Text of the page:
All Good News

About Your Memory “Namemoniks” ™ (Part 2)

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By HERMINE HILTON

‘AMERICA’S MEMORY MOTIVATOR’

“NAMEMONIKS” ™ (Part 2)

HiltonImage(I remember your face … but …)

“I remember your face, but, I just can’t remember your name.”

 Have you ever uttered those words?

How would YOU like to have been on the receiving end of that utterance? I doubt that you would. I know I wouldn’t. And yet it’s often true. You see someone, you recognize having seen them before, but your brain just won’t cough up their name.

And why is that?

The answer should be obvious, but instead of understanding the why of it you just stand there feeling like Dumbo with egg on your face. And, if the person whose face you remember but whose name you can’t recall can recall yours, the egg on your face becomes an omelet.

And so you convince yourself you can remember faces better than names.But that’s not really true.The truth is:

When someone walks up to you they put their face right in front of you. It’s like a trigger that reminds you you’ve seen it before.

So, whereas they ‘give’ you their face, you’re on your own to come up with their name. It’s as simple as that.

Collecting FIRST Names

In “NAMEMONIKS” ™ (Part 1), I wrote primarily about surnames (last names). Instead of Newman & Redford & Brando being just names, I suggested you think of Paul as a ‘new man’, Robert driving a ‘red Ford’, and Marlon eating ‘Brand‘O’.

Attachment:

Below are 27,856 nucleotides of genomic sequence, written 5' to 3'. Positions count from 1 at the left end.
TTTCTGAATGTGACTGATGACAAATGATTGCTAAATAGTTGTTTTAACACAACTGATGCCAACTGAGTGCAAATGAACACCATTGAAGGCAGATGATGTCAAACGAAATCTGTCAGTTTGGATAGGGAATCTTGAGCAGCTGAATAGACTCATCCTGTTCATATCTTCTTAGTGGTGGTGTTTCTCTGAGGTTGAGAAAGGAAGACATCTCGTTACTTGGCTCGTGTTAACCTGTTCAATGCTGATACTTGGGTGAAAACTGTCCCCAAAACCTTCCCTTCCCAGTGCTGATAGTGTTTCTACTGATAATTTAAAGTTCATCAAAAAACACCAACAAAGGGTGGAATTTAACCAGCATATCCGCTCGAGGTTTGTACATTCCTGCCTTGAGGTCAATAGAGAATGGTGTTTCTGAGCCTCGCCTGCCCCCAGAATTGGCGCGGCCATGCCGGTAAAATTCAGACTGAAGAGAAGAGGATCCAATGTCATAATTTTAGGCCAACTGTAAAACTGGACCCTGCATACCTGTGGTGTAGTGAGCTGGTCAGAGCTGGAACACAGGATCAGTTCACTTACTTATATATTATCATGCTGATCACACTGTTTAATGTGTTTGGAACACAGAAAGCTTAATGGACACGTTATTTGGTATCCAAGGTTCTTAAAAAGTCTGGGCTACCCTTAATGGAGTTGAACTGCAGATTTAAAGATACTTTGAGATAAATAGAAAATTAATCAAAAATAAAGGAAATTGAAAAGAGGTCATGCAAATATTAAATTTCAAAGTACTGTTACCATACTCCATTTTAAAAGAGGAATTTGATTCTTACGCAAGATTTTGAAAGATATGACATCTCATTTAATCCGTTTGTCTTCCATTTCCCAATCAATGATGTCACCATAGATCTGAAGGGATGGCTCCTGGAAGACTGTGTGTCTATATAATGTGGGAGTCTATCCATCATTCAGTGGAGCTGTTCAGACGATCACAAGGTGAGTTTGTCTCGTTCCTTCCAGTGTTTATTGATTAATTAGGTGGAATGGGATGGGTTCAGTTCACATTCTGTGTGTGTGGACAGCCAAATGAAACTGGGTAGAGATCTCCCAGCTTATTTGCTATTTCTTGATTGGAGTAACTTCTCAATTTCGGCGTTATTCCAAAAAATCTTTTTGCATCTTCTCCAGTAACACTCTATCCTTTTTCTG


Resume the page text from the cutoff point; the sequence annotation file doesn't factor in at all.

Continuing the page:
But I didn’t tell you what to do about Paul, Robert, or Marlon. Well, collecting first names works on exactly the same premise as last names. The names Paul, Robert, and Marlon, when treated as information, might end up with Newman becoming a Pope (‘Pope Paul’); Redford stealing that red Ford (Robert sounds like ‘robber’); and Brando being a fish (a ‘marlin’).

Other common 1st names might be categorized and remembered thusly:

People named:                Are:

Howard…………………….How weird

Bill…………………………Good for paying the bill

Louise……………………….Loose

Susan………………………..Lazy

Rose…………………………Sweet or thorny

Bruce……………………….Bruised

Candy………………………Easy to swallow

Arthur……………………….Authors

Tom…………………………Tomcats

Ethel…………………………Gassed

Dorothy……………………..Off to see the wizard

Richard………………………Loaded

Virginia……………………..Virgins (But don’t bet on it.)

Often a name that brings nothing immediately to mind will wake up with a rhyme: Hetty loves spaghetti / Larry is scary / Fred is dead / Pricilla is a gorilla.

Add a slogan to some very common names and they become more memorable:

Marvelous Marvin / Jackpot Jackson / Terry Terrific / Jerry the Jester

DO’S & DON’TS

Now that I’ve laid out the collection plan for the DO’S:

1.Hear the name.

2.Connect with the Sonik information.

3.Categorize it.

Here Are Some DON’TS:

1.Don’t worry about spelling. (Pronunciation often differs from spelling.)

2.Don’t count on clothes.(They won’t be wearing the same thing tomorrow.)

3.Don’t distort faces with comic strip features. (Unless Mr. Schwartzkoff really does have blackheads.)